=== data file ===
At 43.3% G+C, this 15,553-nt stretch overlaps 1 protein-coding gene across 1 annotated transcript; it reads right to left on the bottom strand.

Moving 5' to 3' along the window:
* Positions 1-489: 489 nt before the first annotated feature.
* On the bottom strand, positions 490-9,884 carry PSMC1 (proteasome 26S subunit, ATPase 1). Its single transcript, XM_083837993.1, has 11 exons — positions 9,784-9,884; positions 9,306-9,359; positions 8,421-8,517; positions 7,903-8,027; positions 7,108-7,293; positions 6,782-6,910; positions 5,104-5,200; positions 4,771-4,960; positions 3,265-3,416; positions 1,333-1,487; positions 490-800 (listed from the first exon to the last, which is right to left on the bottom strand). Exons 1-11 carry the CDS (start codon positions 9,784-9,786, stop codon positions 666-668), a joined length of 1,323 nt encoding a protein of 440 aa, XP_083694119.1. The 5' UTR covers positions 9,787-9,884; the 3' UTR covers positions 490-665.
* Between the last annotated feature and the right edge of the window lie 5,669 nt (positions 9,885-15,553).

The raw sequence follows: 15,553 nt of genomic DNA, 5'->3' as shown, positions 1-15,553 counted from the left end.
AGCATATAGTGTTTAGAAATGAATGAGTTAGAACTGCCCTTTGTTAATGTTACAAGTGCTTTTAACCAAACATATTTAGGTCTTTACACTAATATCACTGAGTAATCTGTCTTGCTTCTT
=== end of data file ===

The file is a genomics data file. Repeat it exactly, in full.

At 43.3% G+C, this 15,553-nt stretch overlaps 1 protein-coding gene across 1 annotated transcript; it reads right to left on the bottom strand.

Moving 5' to 3' along the window:
* Positions 1-489: 489 nt before the first annotated feature.
* On the bottom strand, positions 490-9,884 carry PSMC1 (proteasome 26S subunit, ATPase 1). Its single transcript, XM_083837993.1, has 11 exons — positions 9,784-9,884; positions 9,306-9,359; positions 8,421-8,517; positions 7,903-8,027; positions 7,108-7,293; positions 6,782-6,910; positions 5,104-5,200; positions 4,771-4,960; positions 3,265-3,416; positions 1,333-1,487; positions 490-800 (listed from the first exon to the last, which is right to left on the bottom strand). Exons 1-11 carry the CDS (start codon positions 9,784-9,786, stop codon positions 666-668), a joined length of 1,323 nt encoding a protein of 440 aa, XP_083694119.1. The 5' UTR covers positions 9,787-9,884; the 3' UTR covers positions 490-665.
* Between the last annotated feature and the right edge of the window lie 5,669 nt (positions 9,885-15,553).

The raw sequence follows: 15,553 nt of genomic DNA, 5'->3' as shown, positions 1-15,553 counted from the left end.
AGCATATAGTGTTTAGAAATGAATGAGTTAGAACTGCCCTTTGTTAATGTTACAAGTGCTTTTAACCAAACATATTTAGGTCTTTACACTAATATCACTGAGTAATCTGTCTTGCTTCTT